Since it was established by the Nation of the Holy See that discrimination against women is unacceptable and leads to violence, then the legal “consequences” should be severe. To rectify the situation, women need to be put in an ultimate leadership role, or to be given a way to have final say until this behavior changes. Taking a stance like this would enhance arguments for women priests or women in high spiritual standing to have significant leadership in the Roman Catholic Church. Perhaps a compromise is that the Nation of the Holy See fund a governing organization outside of the current institution that has absolute authority on matters concerning the treatment of women and children, to include hiring and firing of clergy at any level for non-compliance of mandates from this governing organization. This arrangement is needed so the women’s organization doesn’t become the authority without the ability to follow through on any mandates. This governing organization could be comprised of women priests and by spiritual women with the skill sets to support implementing the appropriate changes to the organization.


J Striebinger has a Master Degree in Management Information Systems and has worked in Organizational Change and Development across functional settings in large companies to include companies with offices in multiple locations and around the globe. Striebinger has served proudly in the United States Airforce and was raised Roman Catholic. Striebinger’s biggest blessings are being the mother of a son with special needs and having the love and support from her husband to be the best mother she can be for her son. Striebinger’s experience in living and working with people from different parts of the world, has led to a full appreciation that treating each person as an equal, regardless of corporate position, is the key to having a cohesive team. It is also what allowed her to be able to work with teams of people to grow her son to his full potential. “Caregiving is the most critical function of any society and deserves the recognition and resources to make every situation as comfortable as possible in order to allow the best quality of life for everyone in the community.”

Working with multiple other families to secure community, state, and federal resources has given Jill the opportunity to observe life from a strategic organizational management perspective. “Disparate resources for people with disabilities and their caregivers as well as typical mothers and children are flaws in a system that funds expensive institutional solutions putting profit over best practices at the expense of the world’s most important resources, its people;” says Striebinger. “There is not a shortage of resources as much as there is a shortage of the ability to think strategically. It is a fiduciary responsibility of any leadership, be it local, state, country, or world to understand the implications of ineffective short-term solutions that reflect the inability of all leaders across all systems to understand the problem. Having a child that needed to have life broken down into very small chunks of information in order to accomplish learning has shown that the ability to break down any problem into understandable pieces is needed everywhere.” Striebinger’s unique ability in breaking down work into small manageable chunks in projects for her child and in the workplace shows that a successful approach is one that brings people along towards a unifying strategic goal through objectives that are understandable and doable. “Stepping through ideas and tasks and showing how these changes affect an eventual outcome is the only way to accomplish large projects and not get tripped up in goals that appear to be giant leaps of faith. Most social change plans do not show a direct connection to the eventual goal as they are too short-sighted as use faulty assumptions for cause and effect. Ineffective solutions are often implemented using negative reinforcement techniques that actually impair the ability to reach lofty goals.” An information systems background and behavioral analysis techniques have honed her ability to look at inputs and outputs to different social systems related to goals and given her the ability to find the most appropriate way to implement best practices. “The quick way is not usually on the path to success. It is a plodding, careful unraveling of a knot, that gets the best results.”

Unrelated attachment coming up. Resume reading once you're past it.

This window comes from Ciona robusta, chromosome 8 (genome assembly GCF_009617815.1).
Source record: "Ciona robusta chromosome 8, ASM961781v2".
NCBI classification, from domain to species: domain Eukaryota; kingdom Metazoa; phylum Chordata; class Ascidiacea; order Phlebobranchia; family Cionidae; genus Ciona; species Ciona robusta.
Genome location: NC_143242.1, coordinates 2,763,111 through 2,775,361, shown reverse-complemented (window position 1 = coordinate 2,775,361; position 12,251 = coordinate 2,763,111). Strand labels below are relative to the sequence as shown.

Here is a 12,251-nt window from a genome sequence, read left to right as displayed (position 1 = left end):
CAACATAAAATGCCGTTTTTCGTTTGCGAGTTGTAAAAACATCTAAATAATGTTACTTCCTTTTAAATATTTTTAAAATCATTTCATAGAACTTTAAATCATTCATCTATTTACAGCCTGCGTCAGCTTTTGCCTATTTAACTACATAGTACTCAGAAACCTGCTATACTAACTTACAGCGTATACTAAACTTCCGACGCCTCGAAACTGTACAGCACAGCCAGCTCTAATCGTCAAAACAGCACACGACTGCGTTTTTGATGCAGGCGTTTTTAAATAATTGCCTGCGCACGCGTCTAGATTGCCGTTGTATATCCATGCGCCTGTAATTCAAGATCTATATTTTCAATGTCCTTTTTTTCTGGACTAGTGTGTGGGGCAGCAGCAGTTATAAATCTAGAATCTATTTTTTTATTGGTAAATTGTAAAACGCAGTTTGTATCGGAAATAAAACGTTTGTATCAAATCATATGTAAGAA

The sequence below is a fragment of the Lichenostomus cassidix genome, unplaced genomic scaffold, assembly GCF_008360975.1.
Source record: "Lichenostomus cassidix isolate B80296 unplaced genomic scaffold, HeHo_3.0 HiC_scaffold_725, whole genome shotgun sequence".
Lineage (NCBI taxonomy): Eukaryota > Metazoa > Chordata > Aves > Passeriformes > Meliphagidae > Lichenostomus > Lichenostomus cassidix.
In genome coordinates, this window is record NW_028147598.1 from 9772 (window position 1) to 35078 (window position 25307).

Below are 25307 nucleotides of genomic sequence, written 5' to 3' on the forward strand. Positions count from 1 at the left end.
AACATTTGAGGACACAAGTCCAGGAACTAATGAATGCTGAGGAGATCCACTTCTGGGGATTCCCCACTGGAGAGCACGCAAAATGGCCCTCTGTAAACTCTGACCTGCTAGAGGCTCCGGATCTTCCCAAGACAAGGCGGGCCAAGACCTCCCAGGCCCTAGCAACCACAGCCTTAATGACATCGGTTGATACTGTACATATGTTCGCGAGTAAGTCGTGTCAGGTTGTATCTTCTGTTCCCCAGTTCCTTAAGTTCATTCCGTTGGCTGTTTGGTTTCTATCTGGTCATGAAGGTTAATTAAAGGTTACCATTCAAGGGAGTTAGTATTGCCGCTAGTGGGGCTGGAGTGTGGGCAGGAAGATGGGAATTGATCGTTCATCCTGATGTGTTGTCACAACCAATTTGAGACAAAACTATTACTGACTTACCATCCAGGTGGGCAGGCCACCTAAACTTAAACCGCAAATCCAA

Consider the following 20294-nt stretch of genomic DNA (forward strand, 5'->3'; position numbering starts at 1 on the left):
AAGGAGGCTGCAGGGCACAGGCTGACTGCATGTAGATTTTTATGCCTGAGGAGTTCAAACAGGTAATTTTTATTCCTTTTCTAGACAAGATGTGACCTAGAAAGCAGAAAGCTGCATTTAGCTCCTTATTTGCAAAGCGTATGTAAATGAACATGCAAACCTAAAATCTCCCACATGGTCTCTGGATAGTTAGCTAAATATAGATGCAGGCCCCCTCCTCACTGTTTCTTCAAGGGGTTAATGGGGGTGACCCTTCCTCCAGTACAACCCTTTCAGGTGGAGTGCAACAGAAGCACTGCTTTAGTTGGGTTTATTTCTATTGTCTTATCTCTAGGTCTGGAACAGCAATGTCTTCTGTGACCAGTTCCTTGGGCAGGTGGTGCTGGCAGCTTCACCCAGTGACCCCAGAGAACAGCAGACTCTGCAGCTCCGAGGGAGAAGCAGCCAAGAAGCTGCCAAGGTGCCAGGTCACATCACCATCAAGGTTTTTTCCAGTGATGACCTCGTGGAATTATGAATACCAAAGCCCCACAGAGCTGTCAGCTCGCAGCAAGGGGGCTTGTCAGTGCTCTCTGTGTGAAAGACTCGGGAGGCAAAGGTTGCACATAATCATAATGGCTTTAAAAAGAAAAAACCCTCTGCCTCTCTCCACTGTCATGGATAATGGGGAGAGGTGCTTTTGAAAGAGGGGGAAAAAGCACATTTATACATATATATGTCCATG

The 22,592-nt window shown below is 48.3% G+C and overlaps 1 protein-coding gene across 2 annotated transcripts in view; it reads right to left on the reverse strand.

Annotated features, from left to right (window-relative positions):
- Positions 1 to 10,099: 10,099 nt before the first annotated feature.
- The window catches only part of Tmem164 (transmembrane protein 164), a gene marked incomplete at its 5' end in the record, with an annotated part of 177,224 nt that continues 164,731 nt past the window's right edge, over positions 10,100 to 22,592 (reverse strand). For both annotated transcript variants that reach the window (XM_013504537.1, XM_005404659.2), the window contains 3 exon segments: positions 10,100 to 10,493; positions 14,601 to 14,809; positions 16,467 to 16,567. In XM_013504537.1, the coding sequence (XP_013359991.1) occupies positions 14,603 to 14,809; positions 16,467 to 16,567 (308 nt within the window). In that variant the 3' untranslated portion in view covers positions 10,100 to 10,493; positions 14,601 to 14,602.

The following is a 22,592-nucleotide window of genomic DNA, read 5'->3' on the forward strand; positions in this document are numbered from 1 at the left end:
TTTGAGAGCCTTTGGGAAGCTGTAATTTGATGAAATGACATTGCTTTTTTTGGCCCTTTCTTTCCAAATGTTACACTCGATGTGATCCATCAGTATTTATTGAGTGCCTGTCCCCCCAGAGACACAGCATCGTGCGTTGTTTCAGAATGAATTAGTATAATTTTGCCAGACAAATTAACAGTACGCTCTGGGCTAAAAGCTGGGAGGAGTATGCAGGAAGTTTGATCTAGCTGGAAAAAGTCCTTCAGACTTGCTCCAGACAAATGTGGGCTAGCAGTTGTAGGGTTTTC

Quotes from interview on 11/26/19 with BMM on the topic of “Implementing Strategic Reform in the Roman Catholic Church.”